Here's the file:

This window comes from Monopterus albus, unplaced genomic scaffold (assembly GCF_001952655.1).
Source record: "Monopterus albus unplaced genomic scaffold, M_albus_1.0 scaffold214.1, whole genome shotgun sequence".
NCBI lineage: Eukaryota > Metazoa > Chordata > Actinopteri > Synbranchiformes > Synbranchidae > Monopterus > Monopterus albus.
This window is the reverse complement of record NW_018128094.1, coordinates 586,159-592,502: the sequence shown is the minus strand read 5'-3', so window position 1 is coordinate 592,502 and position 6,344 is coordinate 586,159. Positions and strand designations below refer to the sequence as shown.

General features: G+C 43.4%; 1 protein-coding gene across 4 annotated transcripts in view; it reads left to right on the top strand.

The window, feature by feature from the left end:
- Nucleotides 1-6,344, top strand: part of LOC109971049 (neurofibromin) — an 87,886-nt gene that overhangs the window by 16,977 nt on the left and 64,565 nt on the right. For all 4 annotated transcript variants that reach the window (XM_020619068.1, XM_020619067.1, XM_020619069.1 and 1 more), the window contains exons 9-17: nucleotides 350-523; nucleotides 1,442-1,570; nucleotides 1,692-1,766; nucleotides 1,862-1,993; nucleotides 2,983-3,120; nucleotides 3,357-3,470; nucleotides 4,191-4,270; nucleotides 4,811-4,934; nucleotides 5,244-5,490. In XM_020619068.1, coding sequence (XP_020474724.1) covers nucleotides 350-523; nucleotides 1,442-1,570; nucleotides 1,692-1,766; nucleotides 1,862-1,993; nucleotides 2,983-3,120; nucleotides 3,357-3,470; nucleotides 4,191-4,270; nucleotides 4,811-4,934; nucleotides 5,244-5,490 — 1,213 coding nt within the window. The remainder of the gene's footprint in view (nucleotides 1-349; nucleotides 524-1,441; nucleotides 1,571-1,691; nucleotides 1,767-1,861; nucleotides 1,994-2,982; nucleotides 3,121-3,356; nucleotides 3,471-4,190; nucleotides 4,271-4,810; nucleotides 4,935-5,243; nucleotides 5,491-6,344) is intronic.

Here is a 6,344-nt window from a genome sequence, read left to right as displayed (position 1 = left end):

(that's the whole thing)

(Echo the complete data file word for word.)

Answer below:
This window comes from Monopterus albus, unplaced genomic scaffold (assembly GCF_001952655.1).
Source record: "Monopterus albus unplaced genomic scaffold, M_albus_1.0 scaffold214.1, whole genome shotgun sequence".
NCBI lineage: Eukaryota > Metazoa > Chordata > Actinopteri > Synbranchiformes > Synbranchidae > Monopterus > Monopterus albus.
This window is the reverse complement of record NW_018128094.1, coordinates 586,159-592,502: the sequence shown is the minus strand read 5'-3', so window position 1 is coordinate 592,502 and position 6,344 is coordinate 586,159. Positions and strand designations below refer to the sequence as shown.

General features: G+C 43.4%; 1 protein-coding gene across 4 annotated transcripts in view; it reads left to right on the top strand.

The window, feature by feature from the left end:
- Nucleotides 1-6,344, top strand: part of LOC109971049 (neurofibromin) — an 87,886-nt gene that overhangs the window by 16,977 nt on the left and 64,565 nt on the right. For all 4 annotated transcript variants that reach the window (XM_020619068.1, XM_020619067.1, XM_020619069.1 and 1 more), the window contains exons 9-17: nucleotides 350-523; nucleotides 1,442-1,570; nucleotides 1,692-1,766; nucleotides 1,862-1,993; nucleotides 2,983-3,120; nucleotides 3,357-3,470; nucleotides 4,191-4,270; nucleotides 4,811-4,934; nucleotides 5,244-5,490. In XM_020619068.1, coding sequence (XP_020474724.1) covers nucleotides 350-523; nucleotides 1,442-1,570; nucleotides 1,692-1,766; nucleotides 1,862-1,993; nucleotides 2,983-3,120; nucleotides 3,357-3,470; nucleotides 4,191-4,270; nucleotides 4,811-4,934; nucleotides 5,244-5,490 — 1,213 coding nt within the window. The remainder of the gene's footprint in view (nucleotides 1-349; nucleotides 524-1,441; nucleotides 1,571-1,691; nucleotides 1,767-1,861; nucleotides 1,994-2,982; nucleotides 3,121-3,356; nucleotides 3,471-4,190; nucleotides 4,271-4,810; nucleotides 4,935-5,243; nucleotides 5,491-6,344) is intronic.

Here is a 6,344-nt window from a genome sequence, read left to right as displayed (position 1 = left end):